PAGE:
In an apparent move to embarrass the United States over Donald Trump's claims of a "rigged" presidential election, Russia sought to send monitors to U.S. polling stations for the Nov. 8 vote, Russian media revealed Thursday.
The bid was sharply rebuffed by the State Department, and one state election official threatened criminal action if Russian monitors showed up, according to state-controlled Izvestia daily and broadcaster RT.
State Department deputy spokesman Mark Toner called the Russian effort a "PR stunt" and denied that the United States blocked Russian diplomats from observing the election.
A spokeswoman for Louisiana Secretary of State Tom Schedler, who received a request to allow Russian monitors, called it a "propaganda ploy."
"We've allowed observers from overseas in the past from other countries, never from Russia," Meg Casper said. She added that the FBI and Department of Homeland Security also "told us not to do this."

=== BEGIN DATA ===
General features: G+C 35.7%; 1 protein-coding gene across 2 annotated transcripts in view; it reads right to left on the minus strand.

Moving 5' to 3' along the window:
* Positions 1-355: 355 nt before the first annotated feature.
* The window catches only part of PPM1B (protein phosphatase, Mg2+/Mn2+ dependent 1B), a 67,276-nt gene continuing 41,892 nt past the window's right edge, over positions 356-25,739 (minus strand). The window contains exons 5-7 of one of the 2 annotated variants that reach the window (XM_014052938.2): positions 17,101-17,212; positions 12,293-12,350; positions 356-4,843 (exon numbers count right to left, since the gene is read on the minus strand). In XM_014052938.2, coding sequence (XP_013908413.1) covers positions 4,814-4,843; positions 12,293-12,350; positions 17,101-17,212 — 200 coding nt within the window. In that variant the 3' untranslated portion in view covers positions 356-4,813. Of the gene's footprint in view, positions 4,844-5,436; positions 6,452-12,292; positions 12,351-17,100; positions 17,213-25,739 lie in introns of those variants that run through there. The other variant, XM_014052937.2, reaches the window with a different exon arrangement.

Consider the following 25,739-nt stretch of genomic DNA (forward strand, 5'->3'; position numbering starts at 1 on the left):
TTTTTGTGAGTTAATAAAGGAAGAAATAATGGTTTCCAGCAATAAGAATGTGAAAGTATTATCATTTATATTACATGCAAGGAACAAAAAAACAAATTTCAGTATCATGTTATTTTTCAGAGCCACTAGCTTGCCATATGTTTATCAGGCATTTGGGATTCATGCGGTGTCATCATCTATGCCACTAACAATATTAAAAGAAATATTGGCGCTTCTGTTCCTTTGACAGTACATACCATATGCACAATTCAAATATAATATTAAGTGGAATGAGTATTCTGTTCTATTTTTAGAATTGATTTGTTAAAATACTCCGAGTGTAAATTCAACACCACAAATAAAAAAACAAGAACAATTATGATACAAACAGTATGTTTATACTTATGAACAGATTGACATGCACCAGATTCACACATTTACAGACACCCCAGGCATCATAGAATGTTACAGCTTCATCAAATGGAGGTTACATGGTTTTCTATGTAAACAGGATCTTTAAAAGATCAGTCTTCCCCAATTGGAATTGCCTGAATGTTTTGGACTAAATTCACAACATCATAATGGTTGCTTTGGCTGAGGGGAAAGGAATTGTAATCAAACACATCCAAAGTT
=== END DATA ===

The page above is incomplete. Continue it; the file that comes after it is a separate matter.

Trump, who is behind in most polls, has complained for weeks about potential election fraud. In Wednesday night's debate with Democrat Hillary Clinton, the Republican nominee refused to say whether he would abide by the results on Election Day.
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On Thursday, he said he will "totally accept the results — if I win."
Russia and its president, Vladimir Putin, have become prominent issues in the U.S. campaign and were mentioned during Wednesday's debate for allegedly interfering in the election.
U.S. intelligence officials say Russia is behind a series of computer hacks that leaked embarrassing emails from the Democratic National Committee and top Clinton campaign staffers. Trump was skeptical about Russia's role in the leaks and deflected Clinton's charge that he is an admirer of Putin and overlooks the Russian leader's alleged meddling in the election and other anti-U.S. positions.